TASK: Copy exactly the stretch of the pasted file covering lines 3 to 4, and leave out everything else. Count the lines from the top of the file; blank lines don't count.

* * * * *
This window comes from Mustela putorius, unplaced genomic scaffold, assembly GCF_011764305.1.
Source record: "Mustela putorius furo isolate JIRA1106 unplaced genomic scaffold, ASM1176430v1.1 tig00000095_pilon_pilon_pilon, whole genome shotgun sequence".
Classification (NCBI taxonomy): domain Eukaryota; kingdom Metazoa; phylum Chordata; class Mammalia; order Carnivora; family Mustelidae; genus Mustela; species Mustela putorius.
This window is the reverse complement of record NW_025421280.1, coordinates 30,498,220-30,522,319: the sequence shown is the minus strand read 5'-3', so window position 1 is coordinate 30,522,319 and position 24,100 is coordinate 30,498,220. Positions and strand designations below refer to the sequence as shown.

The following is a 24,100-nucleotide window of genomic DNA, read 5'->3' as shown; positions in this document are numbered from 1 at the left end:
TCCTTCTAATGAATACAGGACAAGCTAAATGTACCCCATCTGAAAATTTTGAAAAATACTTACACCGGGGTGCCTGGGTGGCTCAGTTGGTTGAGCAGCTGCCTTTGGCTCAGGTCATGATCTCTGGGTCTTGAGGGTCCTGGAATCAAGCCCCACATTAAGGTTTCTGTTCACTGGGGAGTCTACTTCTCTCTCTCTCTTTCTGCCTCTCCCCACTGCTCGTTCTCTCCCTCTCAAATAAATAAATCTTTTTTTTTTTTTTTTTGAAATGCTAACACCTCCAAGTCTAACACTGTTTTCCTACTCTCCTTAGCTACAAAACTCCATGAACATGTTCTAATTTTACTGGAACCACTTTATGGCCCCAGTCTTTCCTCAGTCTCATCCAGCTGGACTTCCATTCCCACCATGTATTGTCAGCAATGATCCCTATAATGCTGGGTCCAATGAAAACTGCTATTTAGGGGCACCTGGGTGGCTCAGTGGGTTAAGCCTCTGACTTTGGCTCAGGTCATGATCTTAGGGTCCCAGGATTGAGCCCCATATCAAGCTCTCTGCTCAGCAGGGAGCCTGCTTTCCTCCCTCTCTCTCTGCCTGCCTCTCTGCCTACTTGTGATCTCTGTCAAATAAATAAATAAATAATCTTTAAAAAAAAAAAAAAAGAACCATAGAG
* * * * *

Classification (NCBI taxonomy): domain Eukaryota; kingdom Metazoa; phylum Chordata; class Mammalia; order Carnivora; family Mustelidae; genus Mustela; species Mustela putorius.
This window is the reverse complement of record NW_025421280.1, coordinates 30,498,220-30,522,319: the sequence shown is the minus strand read 5'-3', so window position 1 is coordinate 30,522,319 and position 24,100 is coordinate 30,498,220. Positions and strand designations below refer to the sequence as shown.